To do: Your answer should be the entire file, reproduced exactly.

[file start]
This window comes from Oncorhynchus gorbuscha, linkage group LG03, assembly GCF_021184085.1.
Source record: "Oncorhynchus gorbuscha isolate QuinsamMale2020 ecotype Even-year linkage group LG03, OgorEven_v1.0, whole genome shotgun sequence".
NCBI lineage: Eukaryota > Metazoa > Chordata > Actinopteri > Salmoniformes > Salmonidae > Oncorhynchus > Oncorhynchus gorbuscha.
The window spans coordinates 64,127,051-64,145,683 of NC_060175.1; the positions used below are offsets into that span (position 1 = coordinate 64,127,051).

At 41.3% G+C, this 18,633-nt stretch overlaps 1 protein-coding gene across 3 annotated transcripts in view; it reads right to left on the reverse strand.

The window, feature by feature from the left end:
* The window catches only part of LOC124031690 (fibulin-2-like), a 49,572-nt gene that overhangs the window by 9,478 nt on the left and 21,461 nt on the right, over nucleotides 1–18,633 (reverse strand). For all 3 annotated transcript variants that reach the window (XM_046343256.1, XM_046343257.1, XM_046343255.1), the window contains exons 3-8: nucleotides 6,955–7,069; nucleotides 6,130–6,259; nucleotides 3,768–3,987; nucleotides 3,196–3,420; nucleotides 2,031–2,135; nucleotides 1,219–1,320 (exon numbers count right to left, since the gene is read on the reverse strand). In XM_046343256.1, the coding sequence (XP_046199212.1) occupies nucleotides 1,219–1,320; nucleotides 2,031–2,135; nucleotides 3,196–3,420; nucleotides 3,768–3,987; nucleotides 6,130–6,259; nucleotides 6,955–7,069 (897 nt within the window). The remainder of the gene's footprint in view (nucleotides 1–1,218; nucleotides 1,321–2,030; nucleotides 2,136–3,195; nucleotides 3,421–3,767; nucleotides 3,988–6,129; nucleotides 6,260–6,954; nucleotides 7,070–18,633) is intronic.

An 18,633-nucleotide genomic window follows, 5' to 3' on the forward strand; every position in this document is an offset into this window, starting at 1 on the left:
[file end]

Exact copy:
This window comes from Oncorhynchus gorbuscha, linkage group LG03, assembly GCF_021184085.1.
Source record: "Oncorhynchus gorbuscha isolate QuinsamMale2020 ecotype Even-year linkage group LG03, OgorEven_v1.0, whole genome shotgun sequence".
NCBI lineage: Eukaryota > Metazoa > Chordata > Actinopteri > Salmoniformes > Salmonidae > Oncorhynchus > Oncorhynchus gorbuscha.
The window spans coordinates 64,127,051-64,145,683 of NC_060175.1; the positions used below are offsets into that span (position 1 = coordinate 64,127,051).

At 41.3% G+C, this 18,633-nt stretch overlaps 1 protein-coding gene across 3 annotated transcripts in view; it reads right to left on the reverse strand.

The window, feature by feature from the left end:
* The window catches only part of LOC124031690 (fibulin-2-like), a 49,572-nt gene that overhangs the window by 9,478 nt on the left and 21,461 nt on the right, over nucleotides 1–18,633 (reverse strand). For all 3 annotated transcript variants that reach the window (XM_046343256.1, XM_046343257.1, XM_046343255.1), the window contains exons 3-8: nucleotides 6,955–7,069; nucleotides 6,130–6,259; nucleotides 3,768–3,987; nucleotides 3,196–3,420; nucleotides 2,031–2,135; nucleotides 1,219–1,320 (exon numbers count right to left, since the gene is read on the reverse strand). In XM_046343256.1, the coding sequence (XP_046199212.1) occupies nucleotides 1,219–1,320; nucleotides 2,031–2,135; nucleotides 3,196–3,420; nucleotides 3,768–3,987; nucleotides 6,130–6,259; nucleotides 6,955–7,069 (897 nt within the window). The remainder of the gene's footprint in view (nucleotides 1–1,218; nucleotides 1,321–2,030; nucleotides 2,136–3,195; nucleotides 3,421–3,767; nucleotides 3,988–6,129; nucleotides 6,260–6,954; nucleotides 7,070–18,633) is intronic.

An 18,633-nucleotide genomic window follows, 5' to 3' on the forward strand; every position in this document is an offset into this window, starting at 1 on the left: